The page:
NBA buyout deadline has more allure than trade deadline
David Lee, Anderson Varejao and Andrea Bargnani have already hit the market. No decision has been made on Joe Johnson.
The buyout deadline is shaping up as more interesting than the trade deadline.
Players who were on a roster this season have to be waived by March 1 to be eligible to play for another team in the playoffs. Once the trade deadline passes, there are always some high-priced veterans who either weren't moved, or were shipped to an undesired location, who negotiate their release to sign with a contender once they've cleared waivers.
Lee had lost a rotation spot in Boston, was waived when the Celtics didn't make any moves before Thursday's deadline, and was signed by Dallas on Monday. Varejao was dealt to Portland when Cleveland acquired Channing Frye and has agreed to a deal with Golden State, a person with knowledge of the deal said Sunday night.
Bargnani was gone shortly after new general manager Sean Marks took over, though it's unclear how much interest, if any, there is in the former No. 1 overall pick.
Johnson could follow him out of Brooklyn if he sought a deal, though he hasn't said if that would interest him. There would surely be interest in the former All-Star if he does become available.
Tyronn Lue knew immediately he was sticking around in Cleveland. Kurt Rambis could make a case in New York if he gets the Knicks into the playoffs.
Then there's Tony Brown.
He became Brooklyn's interim head coach when Lionel Hollins was fired last month, and didn't even really have a boss at the time since general manager Billy King was re-assigned the same day. Sean Marks got the GM job on Thursday and wasn't even asked about Brown during his introductory press conference, which probably shows how much chance people think Brown has to keep his job permanently.
But he says he isn't just auditioning for Marks, anyway.
Five coaches have been fired this season, and only Lue when he replaced David Blatt got any long-term commitment. That's usually the case for interim coaches, who understand their seat on the bench is temporary until a coaching search, perhaps unless they engineer a big turnaround.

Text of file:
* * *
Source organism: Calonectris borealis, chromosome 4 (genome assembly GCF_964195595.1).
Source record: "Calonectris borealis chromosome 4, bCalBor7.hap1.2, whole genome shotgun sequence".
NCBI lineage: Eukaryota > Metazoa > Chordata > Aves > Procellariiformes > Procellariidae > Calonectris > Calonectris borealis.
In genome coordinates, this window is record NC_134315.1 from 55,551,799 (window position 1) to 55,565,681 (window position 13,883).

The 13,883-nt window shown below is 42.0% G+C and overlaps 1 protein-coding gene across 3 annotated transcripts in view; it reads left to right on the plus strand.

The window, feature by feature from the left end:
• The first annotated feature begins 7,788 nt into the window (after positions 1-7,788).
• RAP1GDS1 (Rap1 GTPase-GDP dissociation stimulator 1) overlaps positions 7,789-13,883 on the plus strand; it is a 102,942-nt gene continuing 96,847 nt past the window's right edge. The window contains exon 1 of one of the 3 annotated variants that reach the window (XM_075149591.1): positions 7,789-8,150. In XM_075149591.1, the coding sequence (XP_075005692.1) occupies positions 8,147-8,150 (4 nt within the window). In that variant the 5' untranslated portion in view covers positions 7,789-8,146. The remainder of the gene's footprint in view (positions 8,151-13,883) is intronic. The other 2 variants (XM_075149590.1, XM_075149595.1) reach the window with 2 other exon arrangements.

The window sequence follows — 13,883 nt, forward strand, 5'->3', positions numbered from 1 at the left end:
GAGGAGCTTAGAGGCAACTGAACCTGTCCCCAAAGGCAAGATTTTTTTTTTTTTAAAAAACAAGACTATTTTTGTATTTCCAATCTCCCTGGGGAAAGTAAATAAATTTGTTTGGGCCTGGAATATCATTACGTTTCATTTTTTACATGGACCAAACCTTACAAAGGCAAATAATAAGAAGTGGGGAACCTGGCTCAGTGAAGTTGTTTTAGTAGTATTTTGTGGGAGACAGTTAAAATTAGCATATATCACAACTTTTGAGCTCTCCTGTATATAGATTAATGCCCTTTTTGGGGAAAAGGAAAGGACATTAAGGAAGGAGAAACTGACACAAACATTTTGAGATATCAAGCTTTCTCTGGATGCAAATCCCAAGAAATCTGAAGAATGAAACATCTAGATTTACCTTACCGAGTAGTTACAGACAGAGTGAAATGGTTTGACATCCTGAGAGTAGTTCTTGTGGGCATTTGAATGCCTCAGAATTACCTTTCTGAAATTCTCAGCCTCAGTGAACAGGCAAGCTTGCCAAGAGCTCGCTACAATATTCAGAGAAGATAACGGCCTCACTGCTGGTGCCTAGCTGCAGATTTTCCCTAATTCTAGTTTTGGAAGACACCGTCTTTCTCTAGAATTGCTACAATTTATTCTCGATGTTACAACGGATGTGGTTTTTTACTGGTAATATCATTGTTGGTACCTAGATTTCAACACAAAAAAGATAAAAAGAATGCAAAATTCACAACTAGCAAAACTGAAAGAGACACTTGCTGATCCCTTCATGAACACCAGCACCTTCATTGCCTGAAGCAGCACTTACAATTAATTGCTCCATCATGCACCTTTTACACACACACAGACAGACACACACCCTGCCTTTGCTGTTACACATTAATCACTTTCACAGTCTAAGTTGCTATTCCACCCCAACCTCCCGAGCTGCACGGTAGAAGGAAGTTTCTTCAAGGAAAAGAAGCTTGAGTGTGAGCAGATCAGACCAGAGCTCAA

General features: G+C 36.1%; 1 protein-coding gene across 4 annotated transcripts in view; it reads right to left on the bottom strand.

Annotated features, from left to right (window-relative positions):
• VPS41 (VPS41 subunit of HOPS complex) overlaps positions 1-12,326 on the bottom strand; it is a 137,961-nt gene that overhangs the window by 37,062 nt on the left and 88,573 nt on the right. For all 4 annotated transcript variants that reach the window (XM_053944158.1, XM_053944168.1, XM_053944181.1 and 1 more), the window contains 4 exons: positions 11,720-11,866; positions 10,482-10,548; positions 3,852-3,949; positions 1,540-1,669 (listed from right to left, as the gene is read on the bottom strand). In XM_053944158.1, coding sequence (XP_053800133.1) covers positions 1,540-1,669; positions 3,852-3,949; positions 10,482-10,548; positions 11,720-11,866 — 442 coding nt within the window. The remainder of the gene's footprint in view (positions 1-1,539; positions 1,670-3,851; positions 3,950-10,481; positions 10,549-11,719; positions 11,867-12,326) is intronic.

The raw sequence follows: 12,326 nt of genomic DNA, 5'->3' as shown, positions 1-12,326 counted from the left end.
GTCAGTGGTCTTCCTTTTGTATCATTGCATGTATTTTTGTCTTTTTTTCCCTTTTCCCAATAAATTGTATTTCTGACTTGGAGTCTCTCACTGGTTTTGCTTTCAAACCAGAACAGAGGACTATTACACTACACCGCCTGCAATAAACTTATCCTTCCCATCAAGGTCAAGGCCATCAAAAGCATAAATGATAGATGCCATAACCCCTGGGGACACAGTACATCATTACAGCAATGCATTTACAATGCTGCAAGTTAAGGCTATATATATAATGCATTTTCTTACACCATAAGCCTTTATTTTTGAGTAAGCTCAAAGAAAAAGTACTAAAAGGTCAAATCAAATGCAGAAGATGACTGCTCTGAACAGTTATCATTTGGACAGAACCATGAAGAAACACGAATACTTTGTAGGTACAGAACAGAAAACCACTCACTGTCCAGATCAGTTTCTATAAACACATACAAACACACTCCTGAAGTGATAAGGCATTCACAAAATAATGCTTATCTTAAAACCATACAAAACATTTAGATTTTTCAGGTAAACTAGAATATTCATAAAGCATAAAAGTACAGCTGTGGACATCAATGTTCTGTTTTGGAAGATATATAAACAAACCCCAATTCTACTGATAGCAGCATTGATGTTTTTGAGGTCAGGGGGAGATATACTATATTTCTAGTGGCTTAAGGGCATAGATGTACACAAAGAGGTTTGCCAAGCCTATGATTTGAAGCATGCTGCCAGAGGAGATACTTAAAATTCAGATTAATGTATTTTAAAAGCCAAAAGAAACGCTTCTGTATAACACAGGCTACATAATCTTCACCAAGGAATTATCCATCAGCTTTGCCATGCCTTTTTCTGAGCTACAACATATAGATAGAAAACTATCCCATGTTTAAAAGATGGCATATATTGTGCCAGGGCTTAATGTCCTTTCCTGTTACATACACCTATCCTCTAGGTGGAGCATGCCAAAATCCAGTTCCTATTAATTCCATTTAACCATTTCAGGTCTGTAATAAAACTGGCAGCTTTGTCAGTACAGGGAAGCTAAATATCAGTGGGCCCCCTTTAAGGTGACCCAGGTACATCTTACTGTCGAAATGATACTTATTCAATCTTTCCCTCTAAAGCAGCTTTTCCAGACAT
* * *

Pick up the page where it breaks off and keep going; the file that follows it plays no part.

Brown won't with a Nets team lacking talent. But the former assistant to Doc Rivers and Rick Carlisle, among others, can show he's worthy of a look at a head job somewhere.
''A lot of teams are looking to see how I'm doing in this position so it's a resume-type deal here,'' Brown said, ''and if I can run a team and run it successfully - obviously the record's not going to be what you'd want - but I'm in a position where I can help improve players on this team and that's kind of where my focus is going to be.''
Things to watch this week:
BACK TO CANADA: In another rough season in Minnesota, the Timberwolves thrived in Toronto. They return Wednesday to Andrew Wiggins' hometown, where Zach LaVine won the slam dunk contest and Rising Stars Challenge MVP awards during All-Star weekend, and Karl-Anthony Towns took the Skills Challenge crown.
HORNETS BUZZING: Charlotte has won five straight overall and four in a row on the road, both season highs. Next up is a visit Wednesday to Cleveland for a matchup between the two hottest teams in the East.
ANOTHER CHANCE: Jimmer Fredette is expected to get another NBA opportunity Monday, as the Knicks plan to sign him to a 10-day contract. Fredette was MVP of the NBA Development League All-Star Game, but the former NCAA player of the year at BYU has averaged just 6.0 points for three NBA teams.
SATURDAY SHOW SEQUEL: The Warriors and Thunder staged a good one on Feb. 6, a 116-108 Warriors win in Oakland despite 40 points from Kevin Durant. They do it again this Saturday in Oklahoma City.
STAT LINE OF THE WEEK: Anthony Davis, Pelicans: 59 points, 20 rebounds Sunday at Detroit. Davis joined Shaquille O'Neal and Chris Webber as the only NBA players with 50 points and 20 rebounds in a game since 1983.